If you regularly have your hair colored, odds are you’ve tried red hair dye at least once.
Whether you’ve paid a hairstylist or done it at home… whether you’ve tried a slightly “warm” brunette tone or a fire-engine red hue… red pigment can be found in all “warm” shades and tones.
And, if you’ve ever tried a “warm” or “red” or even “copper” hair color, you know one thing to be irrefutably true:
Red hair dye fades so gosh-darned fast!
What you may not know, though, is why red hair color fades so quickly. It all comes down to a bit of molecular science…
I see your eyes glazing over… but stay with me! I’ve been a full-time hair color specialist for the past decade AND I’ve dyed my hair red for most of that decade.
I’ll break down the science into layman’s terms. The next time you want to try a warm or a red shade for your hair, you’ll know exactly what to expect!
First, you need a basic understanding of your hair’s chemical structure. Think of each hair as a “house,” and the hair dye as an “interior designer.”
Every single hair on your head is covered in a clear, see-through layer called the cuticle. The cuticle acts as a defensive layer for each hair. It can also be thought of as the “front door” of each “house”.
When you put hair dye on your hair, the dye “knocks” on the “front door” of each hair. The front door opens to let the hair dye in. The hair dye then acts as an interior designer, changing your hair’s current color to the color of the dye.
Under the cuticle, there’s an absorbent core called the cortex. Once the “front door” has been opened, the cortex absorbs as much of the hair dye as possible.
Have you ever rinsed out your hair dye, and noticed the water rinses the same color? The cortex absorbs absolutely all the hair color it can, and anything leftover is rinsed away.
So, when you’ve dyed your hair red, why is the water a bit red every time you rinse your hair?
Just like an interior designer will add big, medium, and small pieces to a home, hair dye comes in big, medium, and small molecules.
Blue molecules are the smallest. If your hair dye is mostly a blue or “cool” shade (think blue-black hair and “ashy” blondes), it’s mostly small molecules. The “front door” does not have to open very far since the molecules are so small. Blue tones can be added and removed very easily for this reason.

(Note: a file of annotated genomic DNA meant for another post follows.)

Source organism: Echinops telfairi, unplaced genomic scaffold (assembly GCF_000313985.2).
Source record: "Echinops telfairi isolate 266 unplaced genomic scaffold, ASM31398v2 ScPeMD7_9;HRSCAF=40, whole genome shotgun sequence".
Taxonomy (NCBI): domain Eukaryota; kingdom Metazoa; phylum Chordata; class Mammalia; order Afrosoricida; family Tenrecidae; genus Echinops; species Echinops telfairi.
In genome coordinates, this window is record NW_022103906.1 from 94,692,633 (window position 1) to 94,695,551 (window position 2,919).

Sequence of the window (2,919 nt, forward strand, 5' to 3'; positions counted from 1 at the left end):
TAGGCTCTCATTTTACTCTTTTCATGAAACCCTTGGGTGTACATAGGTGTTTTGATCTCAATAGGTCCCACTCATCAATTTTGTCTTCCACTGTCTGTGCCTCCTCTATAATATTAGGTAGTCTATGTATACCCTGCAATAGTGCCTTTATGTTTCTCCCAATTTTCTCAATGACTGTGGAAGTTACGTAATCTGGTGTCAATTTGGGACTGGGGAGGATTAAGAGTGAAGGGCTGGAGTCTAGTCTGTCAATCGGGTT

Red molecules are the biggest, so the front door has to open extremely wide... like when you buy the “perfect” sofa, only to have to manhandle your front door to get the dang thing in the house. Even when the front door is fully open, red molecules don’t absorb as well as blue or yellow molecules.
Many, many, many of the red molecules sit outside the front door, clinging on. And every time you wash your hair, you’re washing away your beautiful red tone… molecule by molecule.
But then, why doesn’t red ever fully fade? As anyone with dyed red hair can tell you, red is the hardest color to cover up. If you’re red and want to go blonde or even brunette, odds are you’ll still see ‘red’ or ‘warm’ tones.
This is because a few of the red molecules DO get through the front door and into your hair. Now, since it was so hard for those molecules to get in there, do you think it’s any easier for them to leave?
It isn’t. The red molecules under the cuticle are essentially “trapped.” Even if you try to bleach them away, the molecules still struggle to fit through the open front door.
So, the red hair dye that doesn’t get under the cuticle washes away quickly… and the red hair dye that does get under the cuticle can barely fit through the door to leave.
This is why your hairdresser is so cautious about adding red to your hair. It’s a bit of a one-way door. And if your stylist is skilled enough to remove most of the red, there’s a price. Not only will removing the red come with a hefty price tag… the damage to your hair can last for months, sometimes years.
That said, advances in the beauty industry are being made every day.
We’re constantly seeing products with new chemical compounds, allowing hairdressers to remove red molecules without blowing your hair’s front door off the hinges. This means less frizz and breakage in your hair!
The chemical science behind these products is very new. It will be months or even years before adding/removing red is as simple as adding/removing highlights.
For now, I recommend going red only if you’ll love it for 6 months or more. If you want to join the redhead club for a shorter amount of time, ask your stylist about temporary extensions or subtle red highlights.
Have you recently used red hair dye and want tips to make your color last? Read my 3 easy tips to keep hair dye from fading here! (2 of the tips will actually SAVE you money and cost you nothing!)
Cheering you on,
Your freelance beauty copywriter
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